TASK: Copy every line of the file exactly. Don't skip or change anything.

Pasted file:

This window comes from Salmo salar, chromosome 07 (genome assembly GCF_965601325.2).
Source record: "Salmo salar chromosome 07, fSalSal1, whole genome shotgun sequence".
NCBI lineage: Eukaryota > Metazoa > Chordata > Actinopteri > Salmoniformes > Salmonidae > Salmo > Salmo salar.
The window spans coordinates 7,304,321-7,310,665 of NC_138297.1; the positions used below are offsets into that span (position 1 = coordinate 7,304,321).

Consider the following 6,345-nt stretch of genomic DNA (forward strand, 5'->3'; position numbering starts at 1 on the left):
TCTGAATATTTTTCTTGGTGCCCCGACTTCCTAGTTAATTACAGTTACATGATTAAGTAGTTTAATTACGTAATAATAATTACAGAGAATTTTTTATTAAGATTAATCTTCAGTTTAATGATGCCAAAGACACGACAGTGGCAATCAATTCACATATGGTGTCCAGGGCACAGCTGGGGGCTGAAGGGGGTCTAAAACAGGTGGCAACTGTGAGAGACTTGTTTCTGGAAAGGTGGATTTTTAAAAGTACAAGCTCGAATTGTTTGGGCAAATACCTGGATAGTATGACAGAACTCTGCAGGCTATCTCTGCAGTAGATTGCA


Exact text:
This window comes from Salmo salar, chromosome 07 (genome assembly GCF_965601325.2).
Source record: "Salmo salar chromosome 07, fSalSal1, whole genome shotgun sequence".
NCBI lineage: Eukaryota > Metazoa > Chordata > Actinopteri > Salmoniformes > Salmonidae > Salmo > Salmo salar.
The window spans coordinates 7,304,321-7,310,665 of NC_138297.1; the positions used below are offsets into that span (position 1 = coordinate 7,304,321).

Consider the following 6,345-nt stretch of genomic DNA (forward strand, 5'->3'; position numbering starts at 1 on the left):
TCTGAATATTTTTCTTGGTGCCCCGACTTCCTAGTTAATTACAGTTACATGATTAAGTAGTTTAATTACGTAATAATAATTACAGAGAATTTTTTATTAAGATTAATCTTCAGTTTAATGATGCCAAAGACACGACAGTGGCAATCAATTCACATATGGTGTCCAGGGCACAGCTGGGGGCTGAAGGGGGTCTAAAACAGGTGGCAACTGTGAGAGACTTGTTTCTGGAAAGGTGGATTTTTAAAAGTACAAGCTCGAATTGTTTGGGCAAATACCTGGATAGTATGACAGAACTCTGCAGGCTATCTCTGCAGTAGATTGCA